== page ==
A 70-year-old Hong Kong woman has contracted the rat-specific version of Hepatitis E, signifying only the second time the disease has been documented in humans. Health officials in China are now scrambling to understand the implications of this disturbing new development.
The patient, a retiree from Hong Kong’s Wong Tai Sin district, was admitted to Kwong Wah Hospital on May 1, 2017, and has since recovered, reports the South China Morning Post. The woman is now the second human known to have contracted the rat-specific version of hepatitis E, the first reported case happening this past September, also in Hong Kong.
A 56-year-old man from Hong Kong has contracted the rat-specific version of hepatitis E, something never observed before in a human patient. Health officials are now scrambling to understand how this could have happened — and the possible implications.
A human version of hepatitis E exists, and it’s primarily contracted by drinking contaminated water or eating undercooked meat. Scientists had previously assumed that the rat version, which is caused by a different virus, could not infect humans. This assumption was thrown on its head after the disease was detected in a 56-year-old Hong Kong man recovering from transplant surgery. Experts have not been able to nail down the source of the disease, but rats were deemed the likely cause.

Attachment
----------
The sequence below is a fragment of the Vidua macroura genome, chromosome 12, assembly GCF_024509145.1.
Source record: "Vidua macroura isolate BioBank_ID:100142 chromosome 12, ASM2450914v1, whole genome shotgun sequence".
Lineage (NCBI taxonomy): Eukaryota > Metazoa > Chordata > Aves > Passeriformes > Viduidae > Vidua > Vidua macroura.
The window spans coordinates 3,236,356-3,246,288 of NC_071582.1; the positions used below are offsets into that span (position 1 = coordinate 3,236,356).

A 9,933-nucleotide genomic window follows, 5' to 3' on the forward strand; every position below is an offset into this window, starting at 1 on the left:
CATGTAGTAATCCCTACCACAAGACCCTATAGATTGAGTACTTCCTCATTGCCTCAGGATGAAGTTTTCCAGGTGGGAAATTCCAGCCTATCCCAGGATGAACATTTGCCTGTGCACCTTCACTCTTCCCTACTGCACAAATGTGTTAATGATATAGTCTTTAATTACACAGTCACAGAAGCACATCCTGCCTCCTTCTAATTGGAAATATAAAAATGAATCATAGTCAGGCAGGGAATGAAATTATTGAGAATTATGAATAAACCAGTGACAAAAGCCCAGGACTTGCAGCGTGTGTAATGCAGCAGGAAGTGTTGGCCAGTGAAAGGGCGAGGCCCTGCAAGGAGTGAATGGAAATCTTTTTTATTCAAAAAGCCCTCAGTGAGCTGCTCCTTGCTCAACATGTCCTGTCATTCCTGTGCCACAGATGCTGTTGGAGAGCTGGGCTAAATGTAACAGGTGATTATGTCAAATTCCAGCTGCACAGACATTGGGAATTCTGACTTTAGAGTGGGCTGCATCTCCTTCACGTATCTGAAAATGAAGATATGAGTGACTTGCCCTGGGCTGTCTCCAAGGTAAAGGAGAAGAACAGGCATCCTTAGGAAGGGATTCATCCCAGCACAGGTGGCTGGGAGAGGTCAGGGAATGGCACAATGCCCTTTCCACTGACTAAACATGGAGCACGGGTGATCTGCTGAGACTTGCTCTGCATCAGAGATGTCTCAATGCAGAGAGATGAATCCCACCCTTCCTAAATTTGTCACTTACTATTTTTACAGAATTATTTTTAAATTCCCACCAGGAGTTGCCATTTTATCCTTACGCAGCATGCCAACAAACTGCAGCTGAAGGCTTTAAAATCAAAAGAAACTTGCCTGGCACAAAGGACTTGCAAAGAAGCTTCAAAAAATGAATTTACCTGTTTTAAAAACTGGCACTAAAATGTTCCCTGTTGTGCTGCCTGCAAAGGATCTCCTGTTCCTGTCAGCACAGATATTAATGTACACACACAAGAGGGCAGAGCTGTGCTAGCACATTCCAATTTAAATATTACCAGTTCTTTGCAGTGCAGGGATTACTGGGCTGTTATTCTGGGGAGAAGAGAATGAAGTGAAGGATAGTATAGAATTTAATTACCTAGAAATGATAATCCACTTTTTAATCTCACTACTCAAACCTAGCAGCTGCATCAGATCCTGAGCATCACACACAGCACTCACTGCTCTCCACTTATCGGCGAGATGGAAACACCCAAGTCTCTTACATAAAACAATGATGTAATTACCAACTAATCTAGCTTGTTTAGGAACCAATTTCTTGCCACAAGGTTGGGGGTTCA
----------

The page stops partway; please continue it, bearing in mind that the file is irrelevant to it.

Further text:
In the wake of the first case, a medical team from the University of Hong Kong said the incident should serve as a “wake-up call” for local authorities to improve environmental hygiene in Hong Kong, and to do something about the exploding rat population. “We don’t know if in future there will be a serious outbreak of the rat hepatitis E virus in Hong Kong,” they warned. “We need to closely monitor this issue.”
Siddharth Sridhar, clinical assistant professor from the University of Hong Kong’s department of microbiology, said the second case now proves that the rat-specific variant of Hepatitis E can be transmitted to people, and that the first case wasn’t some sort of anomaly, the SCMP reports.
In terms of common denominators, both cases involved individuals living in Hong Kong’s Wong Tai Sin district. And in fact, these two patients reportedly live a mere 1.8 miles (3 kilometers) apart, but no evidence exists to connect the pair in any way.
Another similarity—and this is an important one—is that both patients had compromised immune systems. In the case of the 56-year-old man, he was recovering from a liver transplant, a procedure deemed unrelated to the disease. In the case of the 70-year-old woman, she was dealing with an underlying health issue that required her to be admitted to hospital, according to the SCMP. She’s since recovered, but subsequent tests of her blood samples yielded traces of the rat hepatitis virus.
In terms of exposure to rodents, the woman said she hadn’t knowingly been in contact with rats or their faeces, or seen any signs of rats in her home. But “not seeing did not mean there was no contact,” the SCMP reported Sridhar as saying, and that it’s “possible that rodents’ excreta somehow got into food which the patient ate.”
Another possibly, albeit an unlikely one, is human-to-human transmission of the virus. Chinese health authorities aren’t ruling that out, reports SCMP.
As the investigation continues, and as medical experts try to understand the effects of rat hepatitis E on human health, Chinese officials are asking the public to stay calm. Sridhar told the paper there’s no need for panic as this second reported case happened last year.
Indeed, panic may not be warranted, but two cases of something that was supposed to be impossible in two years is cause for concern at the very least.